Certainly one of the most anticipated events for any family with a missionary in the field are the Christmas Day and Mother’s Day phone calls. This is especially true when it is the first phone call home from the missionary who is serving. The chance to actually hear your missionary’s voice (and maybe see his/her face too, if you’re using Skype) can be an immensely gratifying and uplifting experience. The opportunity to call home should be an experience that will motivate both the missionary and their family. The following tips come from my own experiences and from several other RMs to help you make the most of your phone call.
Be respectful of mission rules regarding phone calls home. Each mission is different in its guidelines for calling home. Some missions only allow missionaries to talk to their families for a half hour, while others allow the phone call to last for an hour (or even more). Some missionaries are allowed to make calls using Skype, while others are only allowed a phone call. Whatever the rules are for your missionary, please respect them. Don’t encourage your missionary to break the rules so you can talk for a few extra minutes. Depending on where your missionary is serving, they may be calling you using a member’s phone or Skype account, and you don’t want to create a potential financial burden for them.
Be supportive. Saying things like “It’s so hard without you here” or “We miss you so much and wish you were here with us” are not going to help motivate your missionary. While these statements may be true (as you will undoubtedly miss your missionary) it is much better to express these sentiments through statements such as, “We miss you, but we know you are where you need to be.” Remember, the goal of the phone call is to motivate your missionary. Express support for their decision to serve a mission. Make sure your missionary knows that you are proud of their decision to serve.
Be aware of what will motivate or distract your missionary. You know your missionary best–try not to distract them with talk about gifts at Christmas time or how much you miss them at Mother’s Day. Discussing plans for a fun post-mission trip will probably also be distracting. If having an extremely emotional call will make your missionary homesick, do your best to control your emotions. But don’t forget, there is also plenty you can do to motivate your missionary. Share relevant experiences happening at home to your missionary and motivate them to go out and work even harder after talking to you. A good idea is to share missionary experiences of your own or talk about blessings your family has received as a result of your missionary serving. The more focused your phone call is on missionary work, the more uplifting and motivating it will be.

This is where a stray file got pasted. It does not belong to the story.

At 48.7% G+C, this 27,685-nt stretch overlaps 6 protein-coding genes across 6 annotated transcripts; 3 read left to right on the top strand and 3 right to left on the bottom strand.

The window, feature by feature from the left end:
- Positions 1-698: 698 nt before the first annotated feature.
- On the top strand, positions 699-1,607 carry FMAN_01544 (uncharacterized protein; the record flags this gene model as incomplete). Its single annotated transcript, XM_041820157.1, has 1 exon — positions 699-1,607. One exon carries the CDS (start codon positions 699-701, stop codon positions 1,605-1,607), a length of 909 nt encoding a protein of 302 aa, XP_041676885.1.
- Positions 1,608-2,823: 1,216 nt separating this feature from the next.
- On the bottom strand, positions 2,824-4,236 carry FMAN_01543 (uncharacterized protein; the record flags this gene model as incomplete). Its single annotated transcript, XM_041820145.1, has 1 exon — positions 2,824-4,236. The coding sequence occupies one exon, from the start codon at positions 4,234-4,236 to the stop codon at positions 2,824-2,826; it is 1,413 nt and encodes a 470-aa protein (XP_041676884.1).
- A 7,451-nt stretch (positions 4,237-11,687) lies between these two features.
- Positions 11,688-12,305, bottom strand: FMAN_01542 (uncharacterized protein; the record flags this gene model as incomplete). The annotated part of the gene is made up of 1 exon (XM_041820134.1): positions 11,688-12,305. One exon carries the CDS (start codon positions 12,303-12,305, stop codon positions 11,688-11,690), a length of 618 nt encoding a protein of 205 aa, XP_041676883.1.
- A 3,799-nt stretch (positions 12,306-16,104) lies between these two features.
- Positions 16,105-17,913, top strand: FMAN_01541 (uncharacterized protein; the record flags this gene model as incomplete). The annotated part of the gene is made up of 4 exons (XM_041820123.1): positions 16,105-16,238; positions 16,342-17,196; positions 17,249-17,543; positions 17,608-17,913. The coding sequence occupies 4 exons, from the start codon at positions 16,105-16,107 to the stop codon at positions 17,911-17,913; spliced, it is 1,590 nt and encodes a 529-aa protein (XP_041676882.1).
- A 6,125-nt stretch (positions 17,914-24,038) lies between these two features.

Prepare a list of questions beforehand. While you may not think this is possible, some missionaries found that when their families did not prepare a list of questions before the phone call, they actually ran out of things to talk about. Missionaries often don’t know what to talk about when they call home (especially as they get further along in the mission), and preparing a list of questions can help keep the conversation going. Asking questions about the area the missionary is serving in, the local culture, and funny or spiritual experiences can provide interesting insights for those asking the questions and can also help keep the missionary excited and focused on their work.
Let the phone call be an uplifting experience for everyone! Serving a mission should be one of the most incredible experiences of anyone’s life. Do your best to make the phone call a motivating and uplifting experience for everyone (yourself included)! Doing so will give you a greater understanding and appreciation for missionary work and will help strengthen your testimony of a mission.
For more ideas about Christmas in the field see:
Christmas in the field – One Missionary’s Perspective
The Christmas Phone Call, by Emily Freeman